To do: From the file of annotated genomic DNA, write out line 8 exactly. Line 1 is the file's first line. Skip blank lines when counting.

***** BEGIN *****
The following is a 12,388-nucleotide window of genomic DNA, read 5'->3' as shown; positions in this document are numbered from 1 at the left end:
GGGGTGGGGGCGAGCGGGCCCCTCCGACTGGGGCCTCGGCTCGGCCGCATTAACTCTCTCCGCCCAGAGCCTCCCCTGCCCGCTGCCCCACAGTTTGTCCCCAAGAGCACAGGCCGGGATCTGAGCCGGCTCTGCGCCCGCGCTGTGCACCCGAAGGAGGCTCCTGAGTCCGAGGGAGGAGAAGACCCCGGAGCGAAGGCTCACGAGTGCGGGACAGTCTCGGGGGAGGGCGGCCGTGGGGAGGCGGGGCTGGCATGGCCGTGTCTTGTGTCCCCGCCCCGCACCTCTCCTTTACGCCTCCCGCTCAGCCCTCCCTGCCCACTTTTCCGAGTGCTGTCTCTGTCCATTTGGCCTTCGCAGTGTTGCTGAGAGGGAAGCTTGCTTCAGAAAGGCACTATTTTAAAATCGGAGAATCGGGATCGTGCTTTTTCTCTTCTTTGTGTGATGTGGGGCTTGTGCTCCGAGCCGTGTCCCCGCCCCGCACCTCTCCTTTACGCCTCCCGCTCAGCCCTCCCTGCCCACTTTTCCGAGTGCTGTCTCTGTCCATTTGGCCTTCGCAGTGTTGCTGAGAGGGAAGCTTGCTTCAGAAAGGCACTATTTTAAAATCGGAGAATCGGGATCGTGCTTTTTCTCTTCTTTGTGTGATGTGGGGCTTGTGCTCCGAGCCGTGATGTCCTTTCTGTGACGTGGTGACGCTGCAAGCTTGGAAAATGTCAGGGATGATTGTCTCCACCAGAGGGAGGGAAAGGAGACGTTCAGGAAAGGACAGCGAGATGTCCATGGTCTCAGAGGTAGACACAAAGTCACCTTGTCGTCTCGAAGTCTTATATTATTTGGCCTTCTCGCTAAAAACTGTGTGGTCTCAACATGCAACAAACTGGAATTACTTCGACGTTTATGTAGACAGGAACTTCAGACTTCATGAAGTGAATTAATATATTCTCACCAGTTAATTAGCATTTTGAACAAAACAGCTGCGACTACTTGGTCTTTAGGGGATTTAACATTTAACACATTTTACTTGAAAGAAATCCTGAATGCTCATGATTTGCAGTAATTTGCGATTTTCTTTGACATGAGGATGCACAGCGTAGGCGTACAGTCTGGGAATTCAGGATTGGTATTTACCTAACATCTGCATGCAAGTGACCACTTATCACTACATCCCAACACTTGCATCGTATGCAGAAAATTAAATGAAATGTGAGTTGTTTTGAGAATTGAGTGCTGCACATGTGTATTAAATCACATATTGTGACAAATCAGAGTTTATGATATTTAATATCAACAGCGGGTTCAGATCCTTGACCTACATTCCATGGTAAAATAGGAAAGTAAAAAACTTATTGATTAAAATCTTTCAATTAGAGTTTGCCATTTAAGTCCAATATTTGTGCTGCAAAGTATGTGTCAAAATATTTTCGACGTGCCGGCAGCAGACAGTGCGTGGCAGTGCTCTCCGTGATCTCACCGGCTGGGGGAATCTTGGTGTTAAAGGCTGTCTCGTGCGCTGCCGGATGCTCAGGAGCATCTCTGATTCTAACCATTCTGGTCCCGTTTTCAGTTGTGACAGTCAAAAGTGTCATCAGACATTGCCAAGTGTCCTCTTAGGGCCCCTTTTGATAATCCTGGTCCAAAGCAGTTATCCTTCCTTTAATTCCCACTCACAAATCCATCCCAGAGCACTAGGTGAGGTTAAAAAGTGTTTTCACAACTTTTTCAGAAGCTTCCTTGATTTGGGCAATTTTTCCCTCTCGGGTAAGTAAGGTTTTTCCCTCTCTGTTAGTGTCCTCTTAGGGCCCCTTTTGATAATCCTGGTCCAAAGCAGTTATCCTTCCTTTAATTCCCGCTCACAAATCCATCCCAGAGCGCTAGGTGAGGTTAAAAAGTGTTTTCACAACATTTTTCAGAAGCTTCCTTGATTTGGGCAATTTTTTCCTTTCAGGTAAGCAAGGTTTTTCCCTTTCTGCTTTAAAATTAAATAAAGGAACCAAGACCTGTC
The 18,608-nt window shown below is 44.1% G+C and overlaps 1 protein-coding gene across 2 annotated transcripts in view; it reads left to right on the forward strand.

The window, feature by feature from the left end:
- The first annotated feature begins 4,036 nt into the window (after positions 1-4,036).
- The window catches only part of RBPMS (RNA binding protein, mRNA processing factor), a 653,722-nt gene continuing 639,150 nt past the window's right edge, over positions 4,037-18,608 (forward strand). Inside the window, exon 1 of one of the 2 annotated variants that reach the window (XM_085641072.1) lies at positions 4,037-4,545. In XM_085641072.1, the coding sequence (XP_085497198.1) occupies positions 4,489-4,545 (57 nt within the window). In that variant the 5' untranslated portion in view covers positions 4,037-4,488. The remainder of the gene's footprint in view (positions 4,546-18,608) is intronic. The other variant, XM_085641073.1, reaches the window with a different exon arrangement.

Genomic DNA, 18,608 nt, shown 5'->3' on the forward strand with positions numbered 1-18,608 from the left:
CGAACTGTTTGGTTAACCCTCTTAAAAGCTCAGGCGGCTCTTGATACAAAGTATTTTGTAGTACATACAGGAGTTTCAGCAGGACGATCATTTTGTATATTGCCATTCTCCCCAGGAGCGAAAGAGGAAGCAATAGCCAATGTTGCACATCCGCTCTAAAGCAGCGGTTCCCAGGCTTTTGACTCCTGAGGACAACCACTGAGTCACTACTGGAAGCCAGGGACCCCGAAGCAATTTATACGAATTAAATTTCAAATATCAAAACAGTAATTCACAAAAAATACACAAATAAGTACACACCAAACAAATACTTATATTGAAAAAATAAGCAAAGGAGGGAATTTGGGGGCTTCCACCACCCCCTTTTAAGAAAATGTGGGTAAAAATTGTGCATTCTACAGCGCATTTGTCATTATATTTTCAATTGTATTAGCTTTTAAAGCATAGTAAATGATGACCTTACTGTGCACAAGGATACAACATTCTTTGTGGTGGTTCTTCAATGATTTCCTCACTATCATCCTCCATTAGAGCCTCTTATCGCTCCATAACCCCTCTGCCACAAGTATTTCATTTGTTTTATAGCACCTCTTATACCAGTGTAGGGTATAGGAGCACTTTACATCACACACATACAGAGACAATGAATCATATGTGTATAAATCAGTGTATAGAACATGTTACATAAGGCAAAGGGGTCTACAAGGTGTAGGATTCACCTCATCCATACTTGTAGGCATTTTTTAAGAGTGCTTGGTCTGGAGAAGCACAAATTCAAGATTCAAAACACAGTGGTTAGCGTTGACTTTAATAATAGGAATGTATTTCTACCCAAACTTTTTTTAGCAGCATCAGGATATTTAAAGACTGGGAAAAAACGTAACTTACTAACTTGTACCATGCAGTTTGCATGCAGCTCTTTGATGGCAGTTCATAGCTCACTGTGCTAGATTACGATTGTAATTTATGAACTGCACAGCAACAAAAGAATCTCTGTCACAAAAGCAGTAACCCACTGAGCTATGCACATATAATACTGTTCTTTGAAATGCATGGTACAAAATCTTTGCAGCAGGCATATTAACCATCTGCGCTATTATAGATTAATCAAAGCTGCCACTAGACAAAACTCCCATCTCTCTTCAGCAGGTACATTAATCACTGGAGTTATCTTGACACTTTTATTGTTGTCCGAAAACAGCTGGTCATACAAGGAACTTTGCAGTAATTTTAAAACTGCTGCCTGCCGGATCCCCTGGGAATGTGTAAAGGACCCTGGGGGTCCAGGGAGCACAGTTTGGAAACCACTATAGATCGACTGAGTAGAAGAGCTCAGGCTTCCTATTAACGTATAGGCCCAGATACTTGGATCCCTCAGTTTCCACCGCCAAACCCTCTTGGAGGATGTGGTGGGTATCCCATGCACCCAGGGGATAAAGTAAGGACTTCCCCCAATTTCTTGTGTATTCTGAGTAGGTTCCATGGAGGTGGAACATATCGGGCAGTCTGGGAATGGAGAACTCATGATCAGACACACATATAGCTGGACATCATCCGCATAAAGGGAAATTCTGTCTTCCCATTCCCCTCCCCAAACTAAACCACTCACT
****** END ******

CGAACTGTTTGGTTAACCCTCTTAAAAGCTCAGGCGGCTCTTGATACAAAGTATTTTGTAGTACATACAGGAGTTTCAGCAGGACGATCATTTTGTATATTGCCATTCTCCCCAGGAGCGAAAGAGGAAGCAATAGCCAATGTTGCACATCCGCTCTAAAGCAGCGGTTCCCAGGCTTTTGACTCCTGAGGACAACCACTGAGTCACTACTGGAAGCCAGGGACCCCGAAGCAATTTATACGAATTAAATTTCAAATATCAAAACAGTAATTCACAAAAAATACACAAATAAGTACACACCAAACAAATACTTATATTGAAAAAATAAGCAAAGGAGGGAATTTGGGGGCTTCCACCACCCCCTTTTAAGAAAATGTGGGTAAAAATTGTGCATTCTACAGCGCATTTGTCATTATATTTTCAATTGTATTAGCTTTTAAAGCATAGTAAATGATGACCTTACTGTGCACAAGGATACAACATTCTTTGTGGTGGTTCTTCAATGATTTCCTCACTATCATCCTCCATTAGAGCCTCTTATCGCTCCATAACCCCTCTGCCACAAGTATTTCATTTGTTTTATAGCACCTCTTATACCAGTGTAGGGTATAGGAGCACTTTACATCACACACATACAGAGACAATGAATCATATGTGTATAAATCAGTGTATAGAACATGTTACATAAGGCAAAGGGGTCTACAAGGTGTAGGATTCACCTCATCCATACTTGTAGGCATTTTTTAAGAGTGCTTGGTCTGGAGAAGCACAAATTCAAGATTCAAAACACAGTGGTTAGCGTTGACTTTAATAATAGGAATGTATTTCTACCCAAACTTTTTTTAGCAGCATCAGGATATTTAAAGACTGGGAAAAAACGTAACTTACTAACTTGTACCATGCAGTTTGCATGCAGCTCTTTGATGGCAGTTCATAGCTCACTGTGCTAGATTACGATTGTAATTTATGAACTGCACAGCAACAAAAGAATCTCTGTCACAAAAGCAGTAACCCACTGAGCTATGCACATATAATACTGTTCTTTGAAATGCATGGTACAAAATCTTTGCAGCAGGCATATTAACCATCTGCGCTATTATAGATTAATCAAAGCTGCCACTAGACAAAACTCCCATCTCTCTTCAGCAGGTACATTAATCACTGGAGTTATCTTGACACTTTTATTGTTGTCCGAAAACAGCTGGTCATACAAGGAACTTTGCAGTAATTTTAAAACTGCTGCCTGCCGGATCCCCTGGGAATGTGTAAAGGACCCTGGGGGTCCAGGGAGCACAGTTTGGAAACCACTATAGATCGACTGAGTAGAAGAGCTCAGGCTTCCTATTAACGTATAGGCCCAGATACTTGGATCCCTCAGTTTCCACCGCCAAACCCTCTTGGAGGATGTGGTGGGTATCCCATGCACCCAGGGGATAAAGTAAGGACTTCCCCCAATTTCTTGTGTATTCTGAGTAGGTTCCATGGAGGTGGAACATATCGGGCAGTCTGGGAATGGAGAACTCATGATCAGACACACATATAGCTGGACATCATCCGCATAAAGGGAAATTCTGTCTTCCCATTCCCCTCCCCAAACTAAACCACTCACT